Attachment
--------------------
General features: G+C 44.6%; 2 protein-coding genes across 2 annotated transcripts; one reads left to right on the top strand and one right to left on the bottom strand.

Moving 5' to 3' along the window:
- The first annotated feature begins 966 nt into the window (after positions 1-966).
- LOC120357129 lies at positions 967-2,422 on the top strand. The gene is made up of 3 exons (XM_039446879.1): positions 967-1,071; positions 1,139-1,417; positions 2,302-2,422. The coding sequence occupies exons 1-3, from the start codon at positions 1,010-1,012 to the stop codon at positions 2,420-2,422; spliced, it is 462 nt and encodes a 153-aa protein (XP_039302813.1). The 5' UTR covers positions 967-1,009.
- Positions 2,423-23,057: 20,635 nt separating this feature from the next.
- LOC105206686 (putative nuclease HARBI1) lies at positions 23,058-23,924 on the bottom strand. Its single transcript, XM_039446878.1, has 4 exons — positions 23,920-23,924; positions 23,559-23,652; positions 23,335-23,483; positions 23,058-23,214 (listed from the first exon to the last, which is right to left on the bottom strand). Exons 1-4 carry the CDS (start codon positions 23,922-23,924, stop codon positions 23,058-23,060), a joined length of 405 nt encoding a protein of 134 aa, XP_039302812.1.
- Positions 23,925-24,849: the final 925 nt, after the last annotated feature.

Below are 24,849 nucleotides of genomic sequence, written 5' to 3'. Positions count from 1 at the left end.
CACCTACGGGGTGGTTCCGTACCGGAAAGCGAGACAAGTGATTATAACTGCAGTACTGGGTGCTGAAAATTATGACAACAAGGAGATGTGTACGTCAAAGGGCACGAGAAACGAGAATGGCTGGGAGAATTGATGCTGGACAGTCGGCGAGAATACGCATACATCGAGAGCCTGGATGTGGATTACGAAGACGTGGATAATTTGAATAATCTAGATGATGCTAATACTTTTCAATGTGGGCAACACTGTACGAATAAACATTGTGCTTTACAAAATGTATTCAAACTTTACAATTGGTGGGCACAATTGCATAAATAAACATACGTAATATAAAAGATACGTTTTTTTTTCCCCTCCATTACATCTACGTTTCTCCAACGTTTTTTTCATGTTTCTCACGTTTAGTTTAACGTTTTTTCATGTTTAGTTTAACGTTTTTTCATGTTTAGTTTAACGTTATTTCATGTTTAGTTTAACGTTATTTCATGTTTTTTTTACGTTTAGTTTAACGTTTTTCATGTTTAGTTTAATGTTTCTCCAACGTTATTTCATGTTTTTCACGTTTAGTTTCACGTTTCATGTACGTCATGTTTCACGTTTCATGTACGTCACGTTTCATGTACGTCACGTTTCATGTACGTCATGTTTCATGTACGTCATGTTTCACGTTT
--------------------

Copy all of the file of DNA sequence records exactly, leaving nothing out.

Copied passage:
General features: G+C 44.6%; 2 protein-coding genes across 2 annotated transcripts; one reads left to right on the top strand and one right to left on the bottom strand.

Moving 5' to 3' along the window:
- The first annotated feature begins 966 nt into the window (after positions 1-966).
- LOC120357129 lies at positions 967-2,422 on the top strand. The gene is made up of 3 exons (XM_039446879.1): positions 967-1,071; positions 1,139-1,417; positions 2,302-2,422. The coding sequence occupies exons 1-3, from the start codon at positions 1,010-1,012 to the stop codon at positions 2,420-2,422; spliced, it is 462 nt and encodes a 153-aa protein (XP_039302813.1). The 5' UTR covers positions 967-1,009.
- Positions 2,423-23,057: 20,635 nt separating this feature from the next.
- LOC105206686 (putative nuclease HARBI1) lies at positions 23,058-23,924 on the bottom strand. Its single transcript, XM_039446878.1, has 4 exons — positions 23,920-23,924; positions 23,559-23,652; positions 23,335-23,483; positions 23,058-23,214 (listed from the first exon to the last, which is right to left on the bottom strand). Exons 1-4 carry the CDS (start codon positions 23,922-23,924, stop codon positions 23,058-23,060), a joined length of 405 nt encoding a protein of 134 aa, XP_039302812.1.
- Positions 23,925-24,849: the final 925 nt, after the last annotated feature.

Below are 24,849 nucleotides of genomic sequence, written 5' to 3'. Positions count from 1 at the left end.
CACCTACGGGGTGGTTCCGTACCGGAAAGCGAGACAAGTGATTATAACTGCAGTACTGGGTGCTGAAAATTATGACAACAAGGAGATGTGTACGTCAAAGGGCACGAGAAACGAGAATGGCTGGGAGAATTGATGCTGGACAGTCGGCGAGAATACGCATACATCGAGAGCCTGGATGTGGATTACGAAGACGTGGATAATTTGAATAATCTAGATGATGCTAATACTTTTCAATGTGGGCAACACTGTACGAATAAACATTGTGCTTTACAAAATGTATTCAAACTTTACAATTGGTGGGCACAATTGCATAAATAAACATACGTAATATAAAAGATACGTTTTTTTTTCCCCTCCATTACATCTACGTTTCTCCAACGTTTTTTTCATGTTTCTCACGTTTAGTTTAACGTTTTTTCATGTTTAGTTTAACGTTTTTTCATGTTTAGTTTAACGTTATTTCATGTTTAGTTTAACGTTATTTCATGTTTTTTTTACGTTTAGTTTAACGTTTTTCATGTTTAGTTTAATGTTTCTCCAACGTTATTTCATGTTTTTCACGTTTAGTTTCACGTTTCATGTACGTCATGTTTCACGTTTCATGTACGTCACGTTTCATGTACGTCACGTTTCATGTACGTCATGTTTCATGTACGTCATGTTTCACGTTT